* China rejects 600,000 T of U.S. GMO corn since mid-Nov
* Move may hurt global corn prices
* State quarantine officials say testing underway, situation
(Recasts with details, quotes)
By Dominique Patton and Niu Shuping
BEIJING, Dec 18 China has rejected more than
600,000 tonnes of U.S. corn since mid-November, after tests
showed an unapproved gene-altered strain, an influential
consultancy said, taking the volume of such shipments to about
30 percent of imports this year.
The rejection of more corn by China, the world's
second-largest consumer of the grain, could further squeeze
global prices that are hovering around a three-year low
hit this month.
Ten cargoes, equivalent to about 600,000 tonnes, is six
cargoes more than the number confirmed by China's quarantine
authorities by last week, private firm JC Intelligence (JCI)
said in a report seen on Wednesday.
The United States has urged China to act promptly to approve
the genetically modified strain MIR 162, developed by Syngenta
AG, with high-level talks between the two sides
scheduled in Beijing this week.
"The rejections hurt (imports) a lot. Whether there are more
rejections depend on this week's talks," said Li Qiang, chief
analyst with JCI.
In a facsimile message to news agency reporters, the state
quarantine agency declined to confirm the number of additional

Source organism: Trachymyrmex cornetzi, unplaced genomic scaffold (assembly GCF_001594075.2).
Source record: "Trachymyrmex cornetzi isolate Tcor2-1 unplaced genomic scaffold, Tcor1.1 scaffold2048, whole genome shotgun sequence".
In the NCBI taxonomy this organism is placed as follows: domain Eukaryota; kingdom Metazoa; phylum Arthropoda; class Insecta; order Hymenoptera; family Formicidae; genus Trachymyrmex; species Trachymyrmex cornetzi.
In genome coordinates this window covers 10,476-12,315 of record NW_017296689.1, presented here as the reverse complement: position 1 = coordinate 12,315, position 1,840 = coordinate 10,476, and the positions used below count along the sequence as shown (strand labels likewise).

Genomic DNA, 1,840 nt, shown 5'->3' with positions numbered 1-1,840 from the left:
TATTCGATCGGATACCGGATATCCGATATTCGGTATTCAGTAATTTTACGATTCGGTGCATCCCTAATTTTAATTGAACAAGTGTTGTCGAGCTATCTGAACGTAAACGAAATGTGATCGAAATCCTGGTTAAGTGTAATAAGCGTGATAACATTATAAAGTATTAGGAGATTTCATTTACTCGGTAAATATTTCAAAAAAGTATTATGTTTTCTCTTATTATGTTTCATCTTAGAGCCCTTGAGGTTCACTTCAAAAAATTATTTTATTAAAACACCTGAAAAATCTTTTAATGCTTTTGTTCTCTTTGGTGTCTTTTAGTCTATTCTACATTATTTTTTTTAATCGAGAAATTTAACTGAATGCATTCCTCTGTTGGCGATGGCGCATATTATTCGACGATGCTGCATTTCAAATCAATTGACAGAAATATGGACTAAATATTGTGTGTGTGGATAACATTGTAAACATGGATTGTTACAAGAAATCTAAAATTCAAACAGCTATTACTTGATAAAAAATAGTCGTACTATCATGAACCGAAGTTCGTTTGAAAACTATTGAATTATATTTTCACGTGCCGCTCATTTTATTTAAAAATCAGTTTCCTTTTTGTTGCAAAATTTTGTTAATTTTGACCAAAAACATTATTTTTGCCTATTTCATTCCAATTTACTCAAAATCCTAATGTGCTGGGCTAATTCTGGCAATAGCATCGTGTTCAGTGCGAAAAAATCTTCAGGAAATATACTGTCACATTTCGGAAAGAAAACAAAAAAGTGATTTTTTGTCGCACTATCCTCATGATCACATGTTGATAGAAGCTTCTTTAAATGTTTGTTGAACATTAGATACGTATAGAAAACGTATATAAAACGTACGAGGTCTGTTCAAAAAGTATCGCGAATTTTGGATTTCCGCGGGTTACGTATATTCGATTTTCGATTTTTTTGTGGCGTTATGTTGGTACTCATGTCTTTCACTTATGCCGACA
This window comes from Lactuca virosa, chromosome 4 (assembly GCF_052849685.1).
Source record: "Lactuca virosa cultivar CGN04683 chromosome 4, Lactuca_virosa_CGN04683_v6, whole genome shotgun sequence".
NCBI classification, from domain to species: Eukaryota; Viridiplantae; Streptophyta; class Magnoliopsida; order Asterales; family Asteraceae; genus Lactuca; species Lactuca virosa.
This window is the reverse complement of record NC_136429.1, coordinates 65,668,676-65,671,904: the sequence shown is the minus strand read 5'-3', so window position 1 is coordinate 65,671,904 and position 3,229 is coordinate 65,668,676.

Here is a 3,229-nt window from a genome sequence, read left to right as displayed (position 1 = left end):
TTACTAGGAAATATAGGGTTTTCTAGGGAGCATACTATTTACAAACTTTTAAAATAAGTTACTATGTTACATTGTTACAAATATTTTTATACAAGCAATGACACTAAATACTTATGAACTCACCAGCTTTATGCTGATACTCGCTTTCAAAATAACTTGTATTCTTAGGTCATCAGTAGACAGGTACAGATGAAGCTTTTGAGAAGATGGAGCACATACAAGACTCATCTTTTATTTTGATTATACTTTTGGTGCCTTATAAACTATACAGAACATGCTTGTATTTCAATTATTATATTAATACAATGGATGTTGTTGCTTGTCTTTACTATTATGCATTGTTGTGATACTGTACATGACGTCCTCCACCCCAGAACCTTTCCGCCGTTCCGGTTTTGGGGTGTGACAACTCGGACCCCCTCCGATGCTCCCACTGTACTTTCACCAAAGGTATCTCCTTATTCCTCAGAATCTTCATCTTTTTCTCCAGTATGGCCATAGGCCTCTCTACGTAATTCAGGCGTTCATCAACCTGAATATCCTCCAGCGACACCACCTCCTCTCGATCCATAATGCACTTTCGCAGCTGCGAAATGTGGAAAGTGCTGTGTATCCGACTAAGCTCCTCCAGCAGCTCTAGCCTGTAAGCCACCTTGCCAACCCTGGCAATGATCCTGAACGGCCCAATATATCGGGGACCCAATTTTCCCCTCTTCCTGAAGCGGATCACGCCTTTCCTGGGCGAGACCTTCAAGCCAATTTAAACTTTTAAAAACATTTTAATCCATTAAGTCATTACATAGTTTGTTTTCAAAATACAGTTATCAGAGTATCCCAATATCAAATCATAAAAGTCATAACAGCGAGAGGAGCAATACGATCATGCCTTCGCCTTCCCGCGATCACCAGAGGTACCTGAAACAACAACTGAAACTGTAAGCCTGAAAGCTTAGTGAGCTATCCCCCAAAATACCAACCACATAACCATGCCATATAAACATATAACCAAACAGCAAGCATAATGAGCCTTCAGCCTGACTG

cargoes rejected, saying the situation regarding the testing and
rejection of cargoes was changing.
China, which has emerged as a leading importer of corn in
recent years, is forecast to buy a record 7 million tonnes in
the marketing year to Aug 2014, up from 2.7 million the previous
year, the U.S. Department of Agriculture says.
About 2 million tonnes, or 78.736 million bushels, of U.S.
corn is headed for China in ships and China has already
committed to buying another 3 million tonnes of the U.S. grain.
Li said nearly 40 cargoes had already arrived in China since
the middle of November, more than half of which had passed the
China is the world's No. 3 corn importer after shifting from
exports to net imports in 2010, sourcing nearly all its
shipments from the United States.
Besides a bearish influence on U.S. corn futures, China's
rejection is likely to hit cash prices in Asia.
"It is definitely a bearish influence as rejected cargoes
will boost supplies in other markets," said one Singapore-based
trader with an international trading company. "These cargoes
will most likely go to South Korea, Japan or Taiwan, but they
have booked what they need well in advance."
The rejections followed a glut in the wake of a record
domestic corn harvest. Beijing is trying to shore up corn prices
to help farmers.
China faces a massive glut due to weak consumption by the
animal feed industry. Its corn output in 2013/14 is likely to
rise 5.9 percent on the year to a record 217.7 million tonnes,
surpassing consumption, seen at 197 million.
Some believe the rejection may have been prompted by other
trade disputes between the two countries.
China last month fought back against U.S. accusations that
it was blocking a World Trade Organisation technology deal, with
Commerce Minister Gao Hucheng calling the United States
This month, China also launched a trade dispute against the
United States to fight Washington's accusations of having dumped
cheap exports on the U.S. market.
China's quarantine authorities added that the U.S. and corn
exporters must increase inspections prior to export, and
guarantee that corn going to China met Chinese legal
requirements and quality and safety standards.
(Additional reporting and writing by Naveen Thukral; Editing by